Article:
SOUND WATERS: Whidbey biologist to share secrets of landscaping for wildlife
By DAN PEDERSEN
South Whidbey Record Writer
December 14, 2010 · Updated 1:07 PM
Like many on Whidbey Island, wildlife biologist Russell Link admits that getting along with wildlife is a balancing act.
“While keeping the needs and behaviors of wildlife in mind, I’ve tried to design and manage our property to bring wildlife close in to view, photograph and study,” Link said.
“I’ve also had to defend against river otters and rats in the crawl space, and deer and rabbits in the garden and orchard,” he admitted.
Link will share his wildlife experience and insights Saturday, Feb. 5, when he teaches, “A Wildlife Watcher’s Landscape” at Sound Waters, the WSU Beach Watchers’ annual one-day university on the campus of South Whidbey High School. His class is one of 65 to be taught that day by 89 presenters.
Registration for Sound Waters opens Friday, Jan. 7 online here and continues through Friday, Jan. 28. The most popular classes fill fast, and many people mark their calendars to pounce on the opening day sign-up.
In recent years, Sound Waters has repeatedly sold out, with some 500 to 600 attendees converging on Coupeville Middle and High Schools. This year’s switch to South Whidbey High School provides a little more flexibility to accommodate the consistently high enrollment.
But back to Russell Link. The state wildlife biologist said it was his wife, Kathy, who found their Clinton home and saw the possibilities for the house.
“I saw a fixer-upper and lots of work, but also a lovely property with possibilities for wildlife-related projects.” One of those projects was to invite more bats onto the property.
Currently, Link is building a combination tool shed/chicken coop/greenhouse.
“I’m looking for ways to include one of my large bat houses on the structure to help control the codling moth problem on my apple trees. Bats eat a lot of moths.
I have four bat houses on the property, and all have been occupied by either small groups of male or large groups of female bats, or maternity colonies.”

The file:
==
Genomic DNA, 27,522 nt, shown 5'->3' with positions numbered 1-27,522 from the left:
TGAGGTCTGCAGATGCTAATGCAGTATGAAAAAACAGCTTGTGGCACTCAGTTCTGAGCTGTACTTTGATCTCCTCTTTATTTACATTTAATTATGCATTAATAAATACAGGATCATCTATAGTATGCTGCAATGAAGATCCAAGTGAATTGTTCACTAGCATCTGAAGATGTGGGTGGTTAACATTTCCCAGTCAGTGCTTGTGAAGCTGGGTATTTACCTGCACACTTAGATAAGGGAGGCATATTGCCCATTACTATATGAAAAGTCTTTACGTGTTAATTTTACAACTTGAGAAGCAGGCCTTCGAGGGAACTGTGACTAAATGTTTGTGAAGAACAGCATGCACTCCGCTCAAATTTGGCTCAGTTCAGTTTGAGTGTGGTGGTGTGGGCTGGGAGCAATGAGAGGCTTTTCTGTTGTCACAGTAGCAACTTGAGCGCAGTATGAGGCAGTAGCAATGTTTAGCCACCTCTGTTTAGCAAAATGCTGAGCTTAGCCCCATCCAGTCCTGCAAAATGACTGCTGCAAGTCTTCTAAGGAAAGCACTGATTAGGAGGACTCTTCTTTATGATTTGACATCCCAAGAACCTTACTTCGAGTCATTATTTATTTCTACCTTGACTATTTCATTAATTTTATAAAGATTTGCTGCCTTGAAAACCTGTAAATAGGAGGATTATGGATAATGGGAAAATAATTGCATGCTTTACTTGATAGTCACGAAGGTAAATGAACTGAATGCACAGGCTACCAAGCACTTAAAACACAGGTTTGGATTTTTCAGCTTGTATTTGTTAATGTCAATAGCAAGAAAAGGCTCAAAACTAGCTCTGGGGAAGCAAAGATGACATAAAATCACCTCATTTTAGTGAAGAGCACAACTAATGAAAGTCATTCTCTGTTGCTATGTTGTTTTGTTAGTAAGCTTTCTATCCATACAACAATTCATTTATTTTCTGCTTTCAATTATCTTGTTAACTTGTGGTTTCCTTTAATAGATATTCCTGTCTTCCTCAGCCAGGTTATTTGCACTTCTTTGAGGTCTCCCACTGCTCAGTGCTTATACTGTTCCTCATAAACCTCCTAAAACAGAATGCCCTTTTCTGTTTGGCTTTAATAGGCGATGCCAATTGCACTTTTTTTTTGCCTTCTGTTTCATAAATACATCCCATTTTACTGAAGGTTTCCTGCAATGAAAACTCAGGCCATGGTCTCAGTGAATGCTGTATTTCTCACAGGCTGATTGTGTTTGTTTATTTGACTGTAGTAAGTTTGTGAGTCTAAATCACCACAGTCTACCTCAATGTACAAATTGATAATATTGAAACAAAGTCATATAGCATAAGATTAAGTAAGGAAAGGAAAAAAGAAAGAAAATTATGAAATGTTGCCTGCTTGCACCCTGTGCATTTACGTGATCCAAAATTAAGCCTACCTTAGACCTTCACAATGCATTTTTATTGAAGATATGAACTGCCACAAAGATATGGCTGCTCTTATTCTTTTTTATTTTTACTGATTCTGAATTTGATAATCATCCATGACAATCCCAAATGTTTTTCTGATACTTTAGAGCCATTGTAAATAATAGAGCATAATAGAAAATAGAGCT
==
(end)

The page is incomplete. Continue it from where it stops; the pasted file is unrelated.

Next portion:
Link said people who live in a heavy forest setting are not likely to be successful in attracting bats to a bat house or butterflies to a shady perennial border. But they can landscape in a way that will enable them to attract and provide shelter to forest birds, chipmunks and native squirrels.
When it comes to wildlife, Link is the go-to guy in Washington. He is the author of two definitive books packed with photography and illustrations, “Living with Wildlife in the Pacific Northwest” and “Landscaping for Wildlife in the Pacific Northwest,” published by the University of Washington Press in cooperation with the Washington Department of Wildlife. He is an expert on some 68 species of mammals, birds, reptiles and amphibians found in Washington; their feeding habits, safe viewing techniques, trapping methods, legal status, public health concerns and more.
Sound Waters attendees pay $40 to register for the day’s classes, plus $7.50 for an optional box lunch. Registration covers the keynote speech plus any three classes from among some 65, running the gamut from kayaking to orcas, earthquakes, boating, fishing, climate change, oil spills, native plants, farming, fly fishing, glaciers, home energy, jellyfish, bird photography, tide pools, septic systems, wild mushrooms, wind power and woodpeckers.
This year’s keynote speaker will be Dr. Rick Keil of the University of Washington.
Keil and his students, with the help of SoundCitizen, track several benign substances that reveal the daily activities of humans as they impact local waters. The community-based water sampling network studies fun compounds such as cooking spices, and also more serious ones, such as emerging pollutants.
Sound Waters snapshot
When: 9 a.m. to 4:30 p.m. Saturday, Feb. 5.
Where: South Whidbey High School, Langley.
Cost: $40 for keynote plus any three classes ($7.50 optional box lunch).
Register: Online, starting Friday, Jan. 7 through Friday, Jan. 28 here or call WSU Extension at 360-679-7327.